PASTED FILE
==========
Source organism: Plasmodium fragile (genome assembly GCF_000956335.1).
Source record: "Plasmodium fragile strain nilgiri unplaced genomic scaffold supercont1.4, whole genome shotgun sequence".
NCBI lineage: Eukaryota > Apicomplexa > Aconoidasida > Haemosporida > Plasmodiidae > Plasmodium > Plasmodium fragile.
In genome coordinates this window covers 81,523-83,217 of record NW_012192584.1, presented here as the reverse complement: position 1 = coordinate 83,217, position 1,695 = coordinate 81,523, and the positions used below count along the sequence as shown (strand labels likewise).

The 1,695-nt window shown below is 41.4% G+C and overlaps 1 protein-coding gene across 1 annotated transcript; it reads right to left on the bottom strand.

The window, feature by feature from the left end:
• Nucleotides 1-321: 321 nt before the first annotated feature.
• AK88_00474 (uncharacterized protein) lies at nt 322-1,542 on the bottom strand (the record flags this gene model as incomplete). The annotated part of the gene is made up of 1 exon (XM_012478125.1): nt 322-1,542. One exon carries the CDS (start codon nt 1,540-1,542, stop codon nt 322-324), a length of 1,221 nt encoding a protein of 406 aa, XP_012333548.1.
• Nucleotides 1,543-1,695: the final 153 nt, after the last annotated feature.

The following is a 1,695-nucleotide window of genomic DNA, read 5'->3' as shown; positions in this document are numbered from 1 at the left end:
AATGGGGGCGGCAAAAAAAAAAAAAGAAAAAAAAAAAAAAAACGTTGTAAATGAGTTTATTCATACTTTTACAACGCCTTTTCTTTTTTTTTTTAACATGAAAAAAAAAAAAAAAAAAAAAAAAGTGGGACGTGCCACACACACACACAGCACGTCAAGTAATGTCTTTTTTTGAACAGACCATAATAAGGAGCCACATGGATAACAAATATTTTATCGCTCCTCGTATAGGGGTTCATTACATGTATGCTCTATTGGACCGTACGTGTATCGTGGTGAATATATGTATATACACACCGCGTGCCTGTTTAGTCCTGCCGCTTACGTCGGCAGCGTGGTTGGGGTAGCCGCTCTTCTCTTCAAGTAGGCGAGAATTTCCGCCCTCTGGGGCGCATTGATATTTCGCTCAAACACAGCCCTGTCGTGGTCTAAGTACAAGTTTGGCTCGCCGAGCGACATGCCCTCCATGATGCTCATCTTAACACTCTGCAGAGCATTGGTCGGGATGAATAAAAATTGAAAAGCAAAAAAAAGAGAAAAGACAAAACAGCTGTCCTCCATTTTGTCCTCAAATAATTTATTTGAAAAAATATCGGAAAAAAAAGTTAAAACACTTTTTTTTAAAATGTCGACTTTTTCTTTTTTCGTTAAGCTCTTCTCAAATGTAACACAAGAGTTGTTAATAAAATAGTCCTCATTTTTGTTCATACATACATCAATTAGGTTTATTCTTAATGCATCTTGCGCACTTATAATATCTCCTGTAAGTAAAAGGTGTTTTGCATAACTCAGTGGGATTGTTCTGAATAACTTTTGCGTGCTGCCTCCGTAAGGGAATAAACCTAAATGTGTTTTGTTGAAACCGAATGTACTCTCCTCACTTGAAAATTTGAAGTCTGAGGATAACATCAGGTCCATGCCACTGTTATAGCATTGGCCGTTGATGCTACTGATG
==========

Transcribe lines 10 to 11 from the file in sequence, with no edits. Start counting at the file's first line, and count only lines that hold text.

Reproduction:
The following is a 1,695-nucleotide window of genomic DNA, read 5'->3' as shown; positions in this document are numbered from 1 at the left end:
AATGGGGGCGGCAAAAAAAAAAAAAGAAAAAAAAAAAAAAAACGTTGTAAATGAGTTTATTCATACTTTTACAACGCCTTTTCTTTTTTTTTTTAACATGAAAAAAAAAAAAAAAAAAAAAAAAGTGGGACGTGCCACACACACACACAGCACGTCAAGTAATGTCTTTTTTTGAACAGACCATAATAAGGAGCCACATGGATAACAAATATTTTATCGCTCCTCGTATAGGGGTTCATTACATGTATGCTCTATTGGACCGTACGTGTATCGTGGTGAATATATGTATATACACACCGCGTGCCTGTTTAGTCCTGCCGCTTACGTCGGCAGCGTGGTTGGGGTAGCCGCTCTTCTCTTCAAGTAGGCGAGAATTTCCGCCCTCTGGGGCGCATTGATATTTCGCTCAAACACAGCCCTGTCGTGGTCTAAGTACAAGTTTGGCTCGCCGAGCGACATGCCCTCCATGATGCTCATCTTAACACTCTGCAGAGCATTGGTCGGGATGAATAAAAATTGAAAAGCAAAAAAAAGAGAAAAGACAAAACAGCTGTCCTCCATTTTGTCCTCAAATAATTTATTTGAAAAAATATCGGAAAAAAAAGTTAAAACACTTTTTTTTAAAATGTCGACTTTTTCTTTTTTCGTTAAGCTCTTCTCAAATGTAACACAAGAGTTGTTAATAAAATAGTCCTCATTTTTGTTCATACATACATCAATTAGGTTTATTCTTAATGCATCTTGCGCACTTATAATATCTCCTGTAAGTAAAAGGTGTTTTGCATAACTCAGTGGGATTGTTCTGAATAACTTTTGCGTGCTGCCTCCGTAAGGGAATAAACCTAAATGTGTTTTGTTGAAACCGAATGTACTCTCCTCACTTGAAAATTTGAAGTCTGAGGATAACATCAGGTCCATGCCACTGTTATAGCATTGGCCGTTGATGCTACTGATG